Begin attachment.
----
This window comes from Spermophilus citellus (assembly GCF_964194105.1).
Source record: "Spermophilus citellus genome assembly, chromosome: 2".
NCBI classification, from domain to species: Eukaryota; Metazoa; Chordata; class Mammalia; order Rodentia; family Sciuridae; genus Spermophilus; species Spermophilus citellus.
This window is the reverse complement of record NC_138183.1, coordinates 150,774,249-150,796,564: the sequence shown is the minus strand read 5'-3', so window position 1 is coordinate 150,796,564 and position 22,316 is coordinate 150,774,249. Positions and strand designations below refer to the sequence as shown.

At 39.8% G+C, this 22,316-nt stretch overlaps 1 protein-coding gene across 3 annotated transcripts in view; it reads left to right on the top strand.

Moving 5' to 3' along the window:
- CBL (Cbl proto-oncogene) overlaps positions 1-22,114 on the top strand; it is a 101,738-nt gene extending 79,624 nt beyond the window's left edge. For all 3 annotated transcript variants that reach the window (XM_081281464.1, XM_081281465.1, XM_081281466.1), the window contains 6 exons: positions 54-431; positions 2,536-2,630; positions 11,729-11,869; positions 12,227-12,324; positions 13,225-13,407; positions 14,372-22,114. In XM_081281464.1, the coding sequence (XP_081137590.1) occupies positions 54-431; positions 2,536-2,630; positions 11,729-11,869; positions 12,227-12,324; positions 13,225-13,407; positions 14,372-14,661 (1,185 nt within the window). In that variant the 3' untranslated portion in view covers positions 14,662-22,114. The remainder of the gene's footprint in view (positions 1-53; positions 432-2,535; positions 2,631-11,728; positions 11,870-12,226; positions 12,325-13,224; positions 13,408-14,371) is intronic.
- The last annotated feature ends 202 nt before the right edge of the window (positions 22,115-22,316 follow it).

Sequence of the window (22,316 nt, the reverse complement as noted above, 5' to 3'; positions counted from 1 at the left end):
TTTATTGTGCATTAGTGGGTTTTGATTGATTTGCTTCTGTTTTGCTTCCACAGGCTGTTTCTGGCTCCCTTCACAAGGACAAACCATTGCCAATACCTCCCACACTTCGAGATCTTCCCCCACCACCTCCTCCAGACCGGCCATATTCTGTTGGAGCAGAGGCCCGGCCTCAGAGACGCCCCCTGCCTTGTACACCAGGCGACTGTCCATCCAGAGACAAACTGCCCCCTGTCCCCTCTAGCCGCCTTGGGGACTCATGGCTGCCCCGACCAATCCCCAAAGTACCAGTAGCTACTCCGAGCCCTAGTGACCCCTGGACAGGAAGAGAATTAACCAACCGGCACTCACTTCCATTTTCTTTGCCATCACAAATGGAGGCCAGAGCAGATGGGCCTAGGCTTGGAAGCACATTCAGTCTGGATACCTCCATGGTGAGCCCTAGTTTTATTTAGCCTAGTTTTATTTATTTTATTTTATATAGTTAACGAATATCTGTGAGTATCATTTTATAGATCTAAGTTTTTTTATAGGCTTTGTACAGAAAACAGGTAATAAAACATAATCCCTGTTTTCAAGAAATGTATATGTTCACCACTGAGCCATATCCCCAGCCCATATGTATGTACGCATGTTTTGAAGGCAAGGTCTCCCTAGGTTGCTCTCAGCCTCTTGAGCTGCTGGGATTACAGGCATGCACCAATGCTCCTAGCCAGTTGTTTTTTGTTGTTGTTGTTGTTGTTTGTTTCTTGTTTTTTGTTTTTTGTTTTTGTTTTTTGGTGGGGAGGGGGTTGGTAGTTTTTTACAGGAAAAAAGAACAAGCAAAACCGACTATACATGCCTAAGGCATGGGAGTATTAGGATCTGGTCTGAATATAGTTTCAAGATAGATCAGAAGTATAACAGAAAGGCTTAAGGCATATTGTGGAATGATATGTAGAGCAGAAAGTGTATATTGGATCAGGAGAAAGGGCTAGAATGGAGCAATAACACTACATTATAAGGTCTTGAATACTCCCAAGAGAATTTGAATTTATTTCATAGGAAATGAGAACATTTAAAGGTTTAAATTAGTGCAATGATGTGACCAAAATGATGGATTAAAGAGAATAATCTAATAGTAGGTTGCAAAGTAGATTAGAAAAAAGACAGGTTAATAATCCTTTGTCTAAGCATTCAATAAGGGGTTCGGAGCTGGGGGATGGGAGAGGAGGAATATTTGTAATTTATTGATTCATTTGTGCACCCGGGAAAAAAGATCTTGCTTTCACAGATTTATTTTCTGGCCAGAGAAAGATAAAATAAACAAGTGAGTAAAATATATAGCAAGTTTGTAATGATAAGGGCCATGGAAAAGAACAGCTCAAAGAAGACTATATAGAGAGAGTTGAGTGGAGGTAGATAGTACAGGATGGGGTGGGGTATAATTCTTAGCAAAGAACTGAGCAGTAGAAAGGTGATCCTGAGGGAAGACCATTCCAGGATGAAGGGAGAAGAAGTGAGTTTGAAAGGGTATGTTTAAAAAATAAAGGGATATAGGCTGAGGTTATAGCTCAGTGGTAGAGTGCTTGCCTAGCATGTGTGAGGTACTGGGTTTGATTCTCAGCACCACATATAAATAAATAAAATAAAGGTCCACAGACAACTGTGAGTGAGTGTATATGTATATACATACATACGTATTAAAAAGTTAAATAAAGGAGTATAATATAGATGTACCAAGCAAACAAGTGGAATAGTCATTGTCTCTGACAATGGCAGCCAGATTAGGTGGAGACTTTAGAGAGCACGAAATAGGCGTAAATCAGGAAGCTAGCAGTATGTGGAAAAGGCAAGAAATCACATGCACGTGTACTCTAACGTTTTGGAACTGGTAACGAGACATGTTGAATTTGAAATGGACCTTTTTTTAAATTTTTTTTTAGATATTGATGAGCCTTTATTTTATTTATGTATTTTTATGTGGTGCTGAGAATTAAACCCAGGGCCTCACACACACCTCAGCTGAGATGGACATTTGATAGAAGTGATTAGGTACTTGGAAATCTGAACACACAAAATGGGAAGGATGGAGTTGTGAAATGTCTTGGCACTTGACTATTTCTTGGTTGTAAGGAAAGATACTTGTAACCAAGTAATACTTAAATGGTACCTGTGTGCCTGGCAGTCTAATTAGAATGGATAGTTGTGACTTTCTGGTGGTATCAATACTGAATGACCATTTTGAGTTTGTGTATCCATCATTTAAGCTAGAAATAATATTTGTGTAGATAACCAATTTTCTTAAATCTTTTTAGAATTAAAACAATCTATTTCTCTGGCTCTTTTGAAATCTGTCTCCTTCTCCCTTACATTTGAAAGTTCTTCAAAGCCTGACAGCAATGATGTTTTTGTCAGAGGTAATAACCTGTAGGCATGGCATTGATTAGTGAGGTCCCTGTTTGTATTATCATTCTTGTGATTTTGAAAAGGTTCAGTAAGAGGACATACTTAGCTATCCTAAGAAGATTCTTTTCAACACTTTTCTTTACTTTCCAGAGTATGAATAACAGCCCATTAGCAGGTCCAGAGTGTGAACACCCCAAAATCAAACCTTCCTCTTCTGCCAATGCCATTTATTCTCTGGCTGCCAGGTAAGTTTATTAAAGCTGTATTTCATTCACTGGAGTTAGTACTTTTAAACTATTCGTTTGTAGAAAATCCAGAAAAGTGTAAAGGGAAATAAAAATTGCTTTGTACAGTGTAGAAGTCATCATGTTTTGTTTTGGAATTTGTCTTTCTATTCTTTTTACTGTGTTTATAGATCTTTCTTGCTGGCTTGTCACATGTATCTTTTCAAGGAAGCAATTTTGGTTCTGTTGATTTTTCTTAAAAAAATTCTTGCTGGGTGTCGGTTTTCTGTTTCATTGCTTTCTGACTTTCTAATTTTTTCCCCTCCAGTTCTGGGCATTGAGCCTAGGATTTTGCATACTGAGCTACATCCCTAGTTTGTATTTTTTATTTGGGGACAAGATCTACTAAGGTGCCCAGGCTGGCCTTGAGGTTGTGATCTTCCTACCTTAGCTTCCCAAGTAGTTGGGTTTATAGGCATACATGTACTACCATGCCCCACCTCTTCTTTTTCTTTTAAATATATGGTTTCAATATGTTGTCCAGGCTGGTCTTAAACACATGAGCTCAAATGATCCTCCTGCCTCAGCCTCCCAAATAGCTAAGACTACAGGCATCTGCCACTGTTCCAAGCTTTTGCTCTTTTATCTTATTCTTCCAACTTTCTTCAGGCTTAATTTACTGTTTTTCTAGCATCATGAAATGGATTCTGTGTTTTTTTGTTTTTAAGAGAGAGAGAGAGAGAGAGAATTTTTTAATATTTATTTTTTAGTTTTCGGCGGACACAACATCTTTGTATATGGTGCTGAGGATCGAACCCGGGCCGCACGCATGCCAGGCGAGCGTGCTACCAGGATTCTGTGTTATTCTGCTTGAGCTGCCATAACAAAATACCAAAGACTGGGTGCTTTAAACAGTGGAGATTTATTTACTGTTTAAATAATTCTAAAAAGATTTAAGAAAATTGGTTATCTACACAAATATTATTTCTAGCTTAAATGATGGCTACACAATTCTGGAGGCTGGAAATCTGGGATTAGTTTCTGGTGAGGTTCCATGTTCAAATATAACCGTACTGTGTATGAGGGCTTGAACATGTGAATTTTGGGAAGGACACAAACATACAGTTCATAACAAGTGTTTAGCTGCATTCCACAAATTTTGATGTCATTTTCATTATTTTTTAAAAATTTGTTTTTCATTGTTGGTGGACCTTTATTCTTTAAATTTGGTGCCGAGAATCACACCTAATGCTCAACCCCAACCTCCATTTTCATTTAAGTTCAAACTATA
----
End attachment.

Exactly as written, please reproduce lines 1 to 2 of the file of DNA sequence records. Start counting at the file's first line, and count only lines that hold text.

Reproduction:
This window comes from Spermophilus citellus (assembly GCF_964194105.1).
Source record: "Spermophilus citellus genome assembly, chromosome: 2".